Accessibility navigation


Galactic cosmic ray hazard in the unusual extended solar minimum between solar cycle 23 and 24

Downloads

Downloads per month over past year

Schwadron, N. A., Boyd, A. J., Kozarev, K., Golightly, M., Spence, H., Townsend, L. W. and Owens, M. (2010) Galactic cosmic ray hazard in the unusual extended solar minimum between solar cycle 23 and 24. Space Weather, 8. S00E04. ISSN 1542-7390

[img]
Preview
Text - Published Version
· Please see our End User Agreement before downloading.

616Kb

To link to this article DOI: 10.1029/2010SW000567

Abstract/Summary

Galactic cosmic rays (GCRs) are extremely difficult to shield against and pose one of the most severe long-term hazards for human exploration of space. The recent solar minimum between solar cycles 23 and 24 shows a prolonged period of reduced solar activity and low interplanetary magnetic field strengths. As a result, the modulation of GCRs is very weak, and the fluxes of GCRs are near their highest levels in the last 25 years in the fall of 2009. Here we explore the dose rates of GCRs in the current prolonged solar minimum and make predictions for the Lunar Reconnaissance Orbiter (LRO) Cosmic Ray Telescope for the Effects of Radiation (CRaTER), which is now measuring GCRs in the lunar environment. Our results confirm the weak modulation of GCRs leading to the largest dose rates seen in the last 25 years over a prolonged period of little solar activity.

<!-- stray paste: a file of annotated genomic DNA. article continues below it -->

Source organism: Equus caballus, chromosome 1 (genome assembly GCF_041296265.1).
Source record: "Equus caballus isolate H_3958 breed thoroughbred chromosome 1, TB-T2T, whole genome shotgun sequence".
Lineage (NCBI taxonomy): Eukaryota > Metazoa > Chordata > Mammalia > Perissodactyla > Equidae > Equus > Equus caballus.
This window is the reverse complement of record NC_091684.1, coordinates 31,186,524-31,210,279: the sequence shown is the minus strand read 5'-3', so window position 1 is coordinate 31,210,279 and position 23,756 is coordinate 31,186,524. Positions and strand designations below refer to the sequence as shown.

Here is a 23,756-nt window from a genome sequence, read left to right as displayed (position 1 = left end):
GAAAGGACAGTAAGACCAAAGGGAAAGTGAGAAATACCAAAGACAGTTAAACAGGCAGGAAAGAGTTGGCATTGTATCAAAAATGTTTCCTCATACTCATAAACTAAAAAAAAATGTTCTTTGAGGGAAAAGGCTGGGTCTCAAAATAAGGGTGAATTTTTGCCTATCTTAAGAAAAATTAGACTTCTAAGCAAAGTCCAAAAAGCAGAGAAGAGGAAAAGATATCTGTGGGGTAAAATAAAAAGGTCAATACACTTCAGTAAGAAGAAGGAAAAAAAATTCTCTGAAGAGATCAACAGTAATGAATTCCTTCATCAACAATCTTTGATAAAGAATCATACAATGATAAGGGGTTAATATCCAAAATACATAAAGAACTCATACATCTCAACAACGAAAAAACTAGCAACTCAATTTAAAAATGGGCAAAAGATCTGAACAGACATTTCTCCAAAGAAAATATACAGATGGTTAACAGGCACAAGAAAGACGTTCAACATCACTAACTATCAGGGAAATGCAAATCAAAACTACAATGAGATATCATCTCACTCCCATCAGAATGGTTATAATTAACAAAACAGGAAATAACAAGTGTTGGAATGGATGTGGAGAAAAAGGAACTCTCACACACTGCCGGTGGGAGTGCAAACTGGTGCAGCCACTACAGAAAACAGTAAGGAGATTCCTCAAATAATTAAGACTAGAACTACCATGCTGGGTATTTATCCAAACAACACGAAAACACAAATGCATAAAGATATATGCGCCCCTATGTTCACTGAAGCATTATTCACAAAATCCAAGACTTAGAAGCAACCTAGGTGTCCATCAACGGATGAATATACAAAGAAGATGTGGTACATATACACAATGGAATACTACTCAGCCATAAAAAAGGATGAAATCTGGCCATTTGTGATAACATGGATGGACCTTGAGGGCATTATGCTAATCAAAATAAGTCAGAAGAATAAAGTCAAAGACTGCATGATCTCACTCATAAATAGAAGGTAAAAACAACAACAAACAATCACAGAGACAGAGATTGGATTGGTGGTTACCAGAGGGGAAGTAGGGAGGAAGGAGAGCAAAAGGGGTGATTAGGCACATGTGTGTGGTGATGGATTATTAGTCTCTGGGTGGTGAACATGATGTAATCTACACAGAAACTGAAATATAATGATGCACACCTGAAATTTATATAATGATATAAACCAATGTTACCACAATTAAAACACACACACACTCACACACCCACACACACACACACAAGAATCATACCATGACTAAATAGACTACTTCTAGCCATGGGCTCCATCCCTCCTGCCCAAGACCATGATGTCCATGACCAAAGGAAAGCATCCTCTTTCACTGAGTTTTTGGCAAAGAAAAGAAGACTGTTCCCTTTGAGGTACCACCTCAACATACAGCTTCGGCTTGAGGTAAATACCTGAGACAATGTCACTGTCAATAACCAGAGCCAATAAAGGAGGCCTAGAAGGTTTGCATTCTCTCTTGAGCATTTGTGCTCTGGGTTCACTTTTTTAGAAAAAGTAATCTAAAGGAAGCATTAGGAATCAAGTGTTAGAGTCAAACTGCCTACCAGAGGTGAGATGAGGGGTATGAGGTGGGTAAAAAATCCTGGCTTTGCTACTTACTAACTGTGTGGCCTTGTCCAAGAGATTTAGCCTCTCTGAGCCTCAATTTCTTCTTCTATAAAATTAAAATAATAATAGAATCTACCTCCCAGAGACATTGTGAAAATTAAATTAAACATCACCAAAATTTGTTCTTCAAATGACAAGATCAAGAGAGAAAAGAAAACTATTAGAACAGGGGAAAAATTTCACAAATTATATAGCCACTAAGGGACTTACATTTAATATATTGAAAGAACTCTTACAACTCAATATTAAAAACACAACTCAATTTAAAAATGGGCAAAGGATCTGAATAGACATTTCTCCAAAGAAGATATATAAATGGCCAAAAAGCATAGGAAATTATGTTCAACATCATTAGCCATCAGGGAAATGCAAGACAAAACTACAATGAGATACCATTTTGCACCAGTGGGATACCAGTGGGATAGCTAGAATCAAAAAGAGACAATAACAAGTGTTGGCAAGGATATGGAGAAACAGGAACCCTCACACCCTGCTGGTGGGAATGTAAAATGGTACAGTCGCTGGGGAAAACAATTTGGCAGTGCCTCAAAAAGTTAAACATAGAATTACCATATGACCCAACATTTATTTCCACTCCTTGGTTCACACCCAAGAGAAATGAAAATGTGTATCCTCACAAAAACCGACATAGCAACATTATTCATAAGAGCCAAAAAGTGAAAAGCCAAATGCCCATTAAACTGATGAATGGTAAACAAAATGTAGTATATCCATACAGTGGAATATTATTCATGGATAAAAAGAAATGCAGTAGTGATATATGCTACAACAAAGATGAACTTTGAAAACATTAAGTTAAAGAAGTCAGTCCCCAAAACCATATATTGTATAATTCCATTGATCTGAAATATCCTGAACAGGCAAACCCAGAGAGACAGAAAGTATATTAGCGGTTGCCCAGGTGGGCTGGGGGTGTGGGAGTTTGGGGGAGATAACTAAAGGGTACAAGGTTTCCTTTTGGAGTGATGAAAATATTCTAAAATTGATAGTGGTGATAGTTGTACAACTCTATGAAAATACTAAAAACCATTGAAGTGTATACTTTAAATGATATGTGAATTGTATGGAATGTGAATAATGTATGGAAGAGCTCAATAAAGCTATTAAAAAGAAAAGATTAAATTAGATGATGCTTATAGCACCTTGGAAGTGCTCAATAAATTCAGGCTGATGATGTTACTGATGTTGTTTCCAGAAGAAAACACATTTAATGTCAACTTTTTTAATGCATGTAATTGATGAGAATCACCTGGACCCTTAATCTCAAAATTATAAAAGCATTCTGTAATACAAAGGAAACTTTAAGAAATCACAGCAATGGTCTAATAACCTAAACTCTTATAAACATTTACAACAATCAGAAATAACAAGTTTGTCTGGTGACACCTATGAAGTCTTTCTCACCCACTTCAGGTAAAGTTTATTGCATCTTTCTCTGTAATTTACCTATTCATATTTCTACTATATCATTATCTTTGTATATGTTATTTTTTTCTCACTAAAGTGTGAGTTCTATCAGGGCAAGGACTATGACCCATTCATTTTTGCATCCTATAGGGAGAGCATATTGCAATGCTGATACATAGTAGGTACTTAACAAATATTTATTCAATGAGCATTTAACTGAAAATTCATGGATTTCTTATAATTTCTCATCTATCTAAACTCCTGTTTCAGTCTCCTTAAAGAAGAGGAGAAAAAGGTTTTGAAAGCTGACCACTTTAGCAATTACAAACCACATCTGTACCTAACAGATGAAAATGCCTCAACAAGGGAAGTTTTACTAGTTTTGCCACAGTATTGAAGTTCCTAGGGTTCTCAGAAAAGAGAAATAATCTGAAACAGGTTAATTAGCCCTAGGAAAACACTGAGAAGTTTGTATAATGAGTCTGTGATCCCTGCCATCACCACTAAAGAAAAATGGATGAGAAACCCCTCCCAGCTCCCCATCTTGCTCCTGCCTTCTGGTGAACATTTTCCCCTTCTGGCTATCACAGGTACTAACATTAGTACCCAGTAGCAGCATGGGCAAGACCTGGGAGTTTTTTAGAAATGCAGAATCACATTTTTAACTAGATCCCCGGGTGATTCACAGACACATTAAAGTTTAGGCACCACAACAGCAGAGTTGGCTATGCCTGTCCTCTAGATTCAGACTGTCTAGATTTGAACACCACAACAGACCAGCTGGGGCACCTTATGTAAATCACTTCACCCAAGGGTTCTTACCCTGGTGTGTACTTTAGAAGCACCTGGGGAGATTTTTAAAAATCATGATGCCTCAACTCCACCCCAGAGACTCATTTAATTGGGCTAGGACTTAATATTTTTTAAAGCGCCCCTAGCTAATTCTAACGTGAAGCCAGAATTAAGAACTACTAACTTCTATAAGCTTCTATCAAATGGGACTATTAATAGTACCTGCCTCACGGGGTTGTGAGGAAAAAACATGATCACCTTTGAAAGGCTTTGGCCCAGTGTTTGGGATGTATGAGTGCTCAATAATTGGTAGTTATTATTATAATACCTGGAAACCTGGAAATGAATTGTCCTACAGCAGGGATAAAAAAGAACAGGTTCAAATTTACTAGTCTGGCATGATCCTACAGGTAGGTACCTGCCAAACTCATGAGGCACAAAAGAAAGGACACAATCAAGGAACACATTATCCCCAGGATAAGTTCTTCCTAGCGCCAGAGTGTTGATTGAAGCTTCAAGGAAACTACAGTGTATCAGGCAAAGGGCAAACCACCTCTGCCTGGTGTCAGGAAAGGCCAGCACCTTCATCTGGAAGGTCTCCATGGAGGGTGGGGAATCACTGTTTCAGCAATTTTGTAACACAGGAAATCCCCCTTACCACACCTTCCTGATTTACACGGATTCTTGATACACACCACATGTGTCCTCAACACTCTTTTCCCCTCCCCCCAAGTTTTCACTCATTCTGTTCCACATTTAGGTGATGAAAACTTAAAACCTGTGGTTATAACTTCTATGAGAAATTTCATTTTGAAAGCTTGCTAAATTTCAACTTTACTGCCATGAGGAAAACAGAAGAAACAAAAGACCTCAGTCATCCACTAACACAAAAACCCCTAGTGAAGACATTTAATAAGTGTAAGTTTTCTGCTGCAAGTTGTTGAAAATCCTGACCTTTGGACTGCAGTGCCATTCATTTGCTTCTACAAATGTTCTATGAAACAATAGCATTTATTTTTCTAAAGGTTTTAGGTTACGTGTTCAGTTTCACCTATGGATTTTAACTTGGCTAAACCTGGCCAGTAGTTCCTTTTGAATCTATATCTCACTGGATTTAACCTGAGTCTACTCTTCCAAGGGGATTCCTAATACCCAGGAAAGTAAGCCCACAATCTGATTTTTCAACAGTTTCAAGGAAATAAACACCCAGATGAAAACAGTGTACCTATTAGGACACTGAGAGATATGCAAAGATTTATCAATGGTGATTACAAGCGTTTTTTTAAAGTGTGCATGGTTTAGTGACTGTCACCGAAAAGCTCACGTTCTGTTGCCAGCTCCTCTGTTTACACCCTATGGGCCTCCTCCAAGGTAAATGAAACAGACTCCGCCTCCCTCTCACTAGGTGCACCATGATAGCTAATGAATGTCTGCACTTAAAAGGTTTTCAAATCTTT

Item Type:Article
Refereed:Yes
Divisions:Faculty of Science > School of Mathematical and Physical Sciences > Department of Meteorology
ID Code:5800

Download Statistics for this item.

University Staff: Request a correction | Centaur Editors: Update this record

Page navigation